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| December 22, 2014

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Judge Rules in Virginia Marriage Equality Case

Judge Rules in Virginia Marriage Equality Case
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Advocates for marriage equality have reason to celebrate as the State’s ban on same-sex marriage has been ruled unconstitutional.

Federal District Judge Arenda Allen Wright issued a ruling in the case of Bostic v. Rainey that gay and lesbian couples do have the right to marry in The State of Virginia under the 14th Amendment of the U.S. Constitution. Wright issued a stay in the decision at the request of Solicitor-General Stuart Raphael pending appeal to the Fourth Circuit Court of Appeals in Richmond.

“We are excited and pleased. If you read the judge’s entire opinion, it illustrates that no matter what else, the ideals upon which this country was founded and the fundamental rights of people still matter,” plaintiff Tim Bostic, assistant professor of English at ODU, said. “Justice and fairness, while unfortunately not as prevalent as I would hope, do sometimes win when people are willing to take a stand. In the end, we are very happy for our family.”

The stay, a temporary stopping of judicial proceedings, was issued to avoid what happened in Utah when a federal court briefly allowed gay marriage. The state scrambled to get a stay as it appealed a similar decision, finally going to the Supreme Court to do so. As many as 1300 same-sex couples rushed to get married in the weeks it was allowed, however the future legality of those marriages is unclear as the state refuses to recognize them, according to The New York Times,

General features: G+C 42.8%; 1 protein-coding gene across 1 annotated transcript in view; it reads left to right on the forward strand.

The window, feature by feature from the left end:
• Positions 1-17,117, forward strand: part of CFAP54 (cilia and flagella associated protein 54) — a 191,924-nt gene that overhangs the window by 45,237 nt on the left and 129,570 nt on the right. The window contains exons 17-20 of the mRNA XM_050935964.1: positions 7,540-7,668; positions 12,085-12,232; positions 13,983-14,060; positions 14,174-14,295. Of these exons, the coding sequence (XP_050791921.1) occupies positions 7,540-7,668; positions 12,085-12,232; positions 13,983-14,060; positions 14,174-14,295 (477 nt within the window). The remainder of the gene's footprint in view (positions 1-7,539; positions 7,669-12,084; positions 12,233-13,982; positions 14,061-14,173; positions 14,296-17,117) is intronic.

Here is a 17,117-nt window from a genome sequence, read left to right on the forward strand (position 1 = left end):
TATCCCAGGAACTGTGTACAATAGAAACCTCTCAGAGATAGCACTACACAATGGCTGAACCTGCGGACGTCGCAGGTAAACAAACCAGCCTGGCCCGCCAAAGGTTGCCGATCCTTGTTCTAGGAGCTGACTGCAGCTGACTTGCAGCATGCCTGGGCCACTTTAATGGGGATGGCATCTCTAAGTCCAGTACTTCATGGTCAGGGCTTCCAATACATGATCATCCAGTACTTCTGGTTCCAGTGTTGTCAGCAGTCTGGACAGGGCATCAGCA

“While the appeal process advances, same sex couples in VA will not be permitted to marry… while I deeply understand that it is difficult and unfair to ask loving couples to wait even a day longer to exercise their fundamental rights, our commitment to the rule of law dictates that this process moves forward in an orderly way that a stay will provide,” Attorney General Mark Herring said in a press conference Friday. “It’s important that the case move expeditiously. People’s fundamental rights are being infringed upon.”

“The decision issued by federal district Judge Wright-Allen appropriately issued in the cover of darkness is a syllabus of errors, a compendium of ineptitude, and a farce-claiming authority.Legislating through the Courts against the will of the people is lawless disregard for our representative form of government,” State Delegate Bob Marshall, one author of the ban, said in a statement.

The decision comes a day after a similar ruling by a Federal district Court in Kentucky in which the court ruled that the state must recognize gay marriages from out of state. According to The Associated Press, The Virginia Attorney General’s office had asked the judge to “consider the Kentucky ruling as she prepare[d] to make her own.”

With the ruling, the Virginia case joins over 40 other similar pending cases around the country, any of which supporters hope the Supreme Court will select for review. It also makes the Commonwealth the first state to overturn a gay marriage ban approved by referendum.

“As I have pointed out in court filings, the arguments raised by those supporting VA’s ban on Same-sex marriage were essentially the same arguments my predecessors used years ago to justify VA’s ban on interracial marriage, and to justify segregated schools. The injustices of Virginia’s position in those cases are not being repeated this time,” Herring said. “As Attorney General, I’m proud that the commonwealth is on the right side of the law in this case.”

By Sean Davis

News Editor

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